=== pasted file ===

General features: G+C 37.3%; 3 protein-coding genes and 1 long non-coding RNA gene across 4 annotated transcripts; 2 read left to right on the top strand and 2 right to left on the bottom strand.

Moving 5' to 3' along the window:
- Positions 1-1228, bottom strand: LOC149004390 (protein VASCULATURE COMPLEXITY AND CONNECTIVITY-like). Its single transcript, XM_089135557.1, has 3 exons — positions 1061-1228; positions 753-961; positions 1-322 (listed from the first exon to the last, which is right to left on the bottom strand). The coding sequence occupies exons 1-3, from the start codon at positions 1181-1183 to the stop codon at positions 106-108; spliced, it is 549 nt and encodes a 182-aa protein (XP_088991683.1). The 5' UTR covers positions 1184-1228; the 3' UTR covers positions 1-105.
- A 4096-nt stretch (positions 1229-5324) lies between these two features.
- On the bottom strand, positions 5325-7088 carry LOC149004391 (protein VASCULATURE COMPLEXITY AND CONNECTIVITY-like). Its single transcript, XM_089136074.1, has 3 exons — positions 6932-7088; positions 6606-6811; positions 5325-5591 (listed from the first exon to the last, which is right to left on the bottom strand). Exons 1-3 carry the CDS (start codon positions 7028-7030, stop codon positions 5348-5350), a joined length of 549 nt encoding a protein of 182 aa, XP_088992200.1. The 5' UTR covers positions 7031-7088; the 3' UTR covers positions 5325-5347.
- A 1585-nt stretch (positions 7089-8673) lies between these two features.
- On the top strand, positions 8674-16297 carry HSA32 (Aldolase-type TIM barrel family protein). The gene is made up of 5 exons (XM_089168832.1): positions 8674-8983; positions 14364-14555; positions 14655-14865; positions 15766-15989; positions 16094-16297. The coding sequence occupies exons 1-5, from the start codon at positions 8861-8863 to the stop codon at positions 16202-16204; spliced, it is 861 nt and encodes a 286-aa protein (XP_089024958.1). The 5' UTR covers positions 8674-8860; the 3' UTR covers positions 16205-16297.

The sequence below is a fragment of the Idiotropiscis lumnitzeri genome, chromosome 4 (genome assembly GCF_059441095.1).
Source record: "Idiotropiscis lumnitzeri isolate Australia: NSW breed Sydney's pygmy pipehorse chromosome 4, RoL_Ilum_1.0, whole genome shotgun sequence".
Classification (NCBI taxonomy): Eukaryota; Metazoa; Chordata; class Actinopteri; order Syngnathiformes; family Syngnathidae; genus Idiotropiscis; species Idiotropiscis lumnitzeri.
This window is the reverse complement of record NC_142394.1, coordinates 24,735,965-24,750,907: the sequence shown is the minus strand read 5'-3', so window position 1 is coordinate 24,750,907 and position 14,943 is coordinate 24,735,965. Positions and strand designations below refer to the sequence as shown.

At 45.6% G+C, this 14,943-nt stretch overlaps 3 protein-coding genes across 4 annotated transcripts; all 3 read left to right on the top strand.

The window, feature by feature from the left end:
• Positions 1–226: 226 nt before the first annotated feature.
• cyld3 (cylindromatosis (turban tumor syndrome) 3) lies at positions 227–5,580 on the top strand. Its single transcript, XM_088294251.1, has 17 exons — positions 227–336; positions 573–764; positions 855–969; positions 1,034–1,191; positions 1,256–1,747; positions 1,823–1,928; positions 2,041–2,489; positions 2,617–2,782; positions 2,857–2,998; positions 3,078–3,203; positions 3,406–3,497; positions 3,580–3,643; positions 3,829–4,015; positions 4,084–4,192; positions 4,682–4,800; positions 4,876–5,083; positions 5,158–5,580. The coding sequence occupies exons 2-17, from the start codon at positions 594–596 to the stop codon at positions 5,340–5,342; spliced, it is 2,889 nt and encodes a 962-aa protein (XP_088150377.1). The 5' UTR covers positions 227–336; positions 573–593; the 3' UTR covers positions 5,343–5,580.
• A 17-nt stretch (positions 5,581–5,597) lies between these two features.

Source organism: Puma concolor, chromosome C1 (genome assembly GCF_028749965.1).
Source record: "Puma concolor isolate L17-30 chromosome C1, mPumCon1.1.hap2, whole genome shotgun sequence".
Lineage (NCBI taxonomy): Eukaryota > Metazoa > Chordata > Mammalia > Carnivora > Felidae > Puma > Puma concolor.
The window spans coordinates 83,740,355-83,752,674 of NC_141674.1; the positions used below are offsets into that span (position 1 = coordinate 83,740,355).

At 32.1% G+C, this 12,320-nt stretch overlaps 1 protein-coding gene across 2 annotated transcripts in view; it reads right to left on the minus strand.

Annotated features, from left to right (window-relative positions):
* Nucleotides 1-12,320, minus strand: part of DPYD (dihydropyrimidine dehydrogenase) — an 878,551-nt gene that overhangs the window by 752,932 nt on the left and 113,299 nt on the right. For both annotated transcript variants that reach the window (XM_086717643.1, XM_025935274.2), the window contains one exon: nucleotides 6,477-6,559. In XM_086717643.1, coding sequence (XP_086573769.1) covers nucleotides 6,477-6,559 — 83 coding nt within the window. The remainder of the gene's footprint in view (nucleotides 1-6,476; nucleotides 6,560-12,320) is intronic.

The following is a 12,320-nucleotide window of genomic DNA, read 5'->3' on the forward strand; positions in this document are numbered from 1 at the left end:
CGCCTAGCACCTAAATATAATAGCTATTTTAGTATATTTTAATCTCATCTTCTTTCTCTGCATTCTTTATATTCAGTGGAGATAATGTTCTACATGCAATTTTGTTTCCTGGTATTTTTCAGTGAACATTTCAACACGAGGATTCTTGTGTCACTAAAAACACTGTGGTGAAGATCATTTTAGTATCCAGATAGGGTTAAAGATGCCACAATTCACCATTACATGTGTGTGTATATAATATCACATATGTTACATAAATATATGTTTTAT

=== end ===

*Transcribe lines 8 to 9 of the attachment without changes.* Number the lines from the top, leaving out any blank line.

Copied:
The sequence below is a fragment of the Idiotropiscis lumnitzeri genome, chromosome 4 (genome assembly GCF_059441095.1).
Source record: "Idiotropiscis lumnitzeri isolate Australia: NSW breed Sydney's pygmy pipehorse chromosome 4, RoL_Ilum_1.0, whole genome shotgun sequence".